1. In my opinion, this application must be dismissed. We have already held that an application upon a complaint asking us to take proceedings against certain persons, one of whom appears to be not in India at all and the others appear to be either Indian subjects or else residing within the original jurisdiction of this Court, does not lie under the clause which Mr. Banerji insists applies to it, namely, Clause 29, Letters Patent. I do not want again to go into the question of the right of this Court to deal with breaches of peace in France or the conditions under which the Courts in British India sometimes have to deal with cases of Indian subjects in respect of such breaches. In order that there may be no misunderstanding in the matter I would point out three things: The ordinary original criminal jurisdiction of this Court is given by Clause 22, Letters Patent. The extra ordinary original criminal jurisdiction is given by Clause 24 Letters Patent, and that gives jurisdiction over persons residing in places within the jurisdiction of any Court now subject to the superintendence of the High Court. That is the only clause in the Letters Patent which purports to give extraordinary original criminal jurisdiction. There is however a clause-Clause 29 which gives the High Court power where a criminal case or appeal is in any other Court to transfer it to a Court otherwise competent to investigate it, notwithstanding that it belongs to the jurisdiction of the Court in which it is. That is a power of transfer. If the High Court takes a case from the Sessions Judge of Khulna and gives it to the Sessions Judge of Midnapore, it may be said that to that extent the Sessions Judge of Midnapore is getting an extraordinary original criminal jurisdiction; and the same will be true if the High Court transfers a case to itself. In that sense of the expression apparently the word is used in Rule 2 of the chapter of the Original Side Rules of this Court which has been referred to:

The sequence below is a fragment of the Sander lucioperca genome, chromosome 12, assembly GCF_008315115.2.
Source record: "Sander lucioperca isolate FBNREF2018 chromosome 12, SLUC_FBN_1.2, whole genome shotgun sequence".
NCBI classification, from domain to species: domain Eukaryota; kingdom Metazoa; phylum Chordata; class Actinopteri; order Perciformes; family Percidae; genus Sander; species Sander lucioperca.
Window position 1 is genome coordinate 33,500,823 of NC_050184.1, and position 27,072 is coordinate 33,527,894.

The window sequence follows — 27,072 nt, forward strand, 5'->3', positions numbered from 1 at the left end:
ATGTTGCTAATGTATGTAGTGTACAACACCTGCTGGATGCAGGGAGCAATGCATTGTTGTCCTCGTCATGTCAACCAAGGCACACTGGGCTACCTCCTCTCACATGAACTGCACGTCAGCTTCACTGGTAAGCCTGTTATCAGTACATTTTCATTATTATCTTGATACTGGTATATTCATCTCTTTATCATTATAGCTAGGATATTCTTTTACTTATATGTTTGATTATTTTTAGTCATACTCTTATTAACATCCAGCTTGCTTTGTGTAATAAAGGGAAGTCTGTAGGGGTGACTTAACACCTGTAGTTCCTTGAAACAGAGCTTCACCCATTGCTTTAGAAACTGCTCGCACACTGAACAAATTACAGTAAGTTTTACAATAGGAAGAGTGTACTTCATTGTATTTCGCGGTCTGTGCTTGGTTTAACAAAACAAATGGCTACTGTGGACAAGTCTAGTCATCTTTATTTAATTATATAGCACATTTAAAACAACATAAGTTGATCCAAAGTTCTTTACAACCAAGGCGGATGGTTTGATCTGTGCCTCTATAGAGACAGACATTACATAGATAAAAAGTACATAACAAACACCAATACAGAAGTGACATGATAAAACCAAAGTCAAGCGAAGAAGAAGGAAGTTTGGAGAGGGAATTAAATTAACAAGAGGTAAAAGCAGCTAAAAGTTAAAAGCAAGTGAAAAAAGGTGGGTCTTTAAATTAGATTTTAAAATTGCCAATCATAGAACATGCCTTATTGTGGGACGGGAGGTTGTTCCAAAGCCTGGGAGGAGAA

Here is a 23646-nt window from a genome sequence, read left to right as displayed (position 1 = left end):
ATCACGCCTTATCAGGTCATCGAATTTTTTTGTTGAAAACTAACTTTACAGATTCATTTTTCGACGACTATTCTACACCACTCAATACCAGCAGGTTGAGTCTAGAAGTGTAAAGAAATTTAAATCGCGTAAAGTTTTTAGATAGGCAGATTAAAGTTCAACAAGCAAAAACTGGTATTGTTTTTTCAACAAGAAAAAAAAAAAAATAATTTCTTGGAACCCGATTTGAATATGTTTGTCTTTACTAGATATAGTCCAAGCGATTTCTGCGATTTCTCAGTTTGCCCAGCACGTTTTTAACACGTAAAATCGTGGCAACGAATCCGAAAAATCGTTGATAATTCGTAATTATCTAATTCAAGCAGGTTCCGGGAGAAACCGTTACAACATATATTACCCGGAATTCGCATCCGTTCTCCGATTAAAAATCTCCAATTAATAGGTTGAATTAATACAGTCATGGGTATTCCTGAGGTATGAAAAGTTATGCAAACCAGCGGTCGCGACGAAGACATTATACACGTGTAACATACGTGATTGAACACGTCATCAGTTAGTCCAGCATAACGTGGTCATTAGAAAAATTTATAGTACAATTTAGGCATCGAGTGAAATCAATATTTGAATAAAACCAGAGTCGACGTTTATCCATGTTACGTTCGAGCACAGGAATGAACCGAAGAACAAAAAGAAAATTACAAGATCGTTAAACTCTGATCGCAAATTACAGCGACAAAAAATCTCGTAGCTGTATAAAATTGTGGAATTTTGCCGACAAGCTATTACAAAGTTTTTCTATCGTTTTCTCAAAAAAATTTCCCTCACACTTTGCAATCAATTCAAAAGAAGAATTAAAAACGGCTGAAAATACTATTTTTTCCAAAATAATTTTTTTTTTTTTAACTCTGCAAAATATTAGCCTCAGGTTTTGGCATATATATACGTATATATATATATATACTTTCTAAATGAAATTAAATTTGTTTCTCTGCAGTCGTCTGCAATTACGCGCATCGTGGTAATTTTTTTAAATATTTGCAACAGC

Applications for the exercise of the extraordinary original criminal jurisdiction conferred on this Court by Clauses 24 and 29, Letters Patent shall be heard and disposed of at the appellate side. But cases directed to be tried by the High Court will be tried at the Crown side.
2. In my judgment, Section 29, Letters Patent, which is the one to which Mr. Banerji keeps on recurring has not the meaning which Mr. Banerji is contending for. It appears to me that the second half of that rule is addressed to the same subject matter as the first half.
3. That being so, I can only repeat that the application made to us under that clause must be dismissed.
4. It is for the second time and I hope that I have sufficiently shown that the matter has not been considered without care.
5. I agree.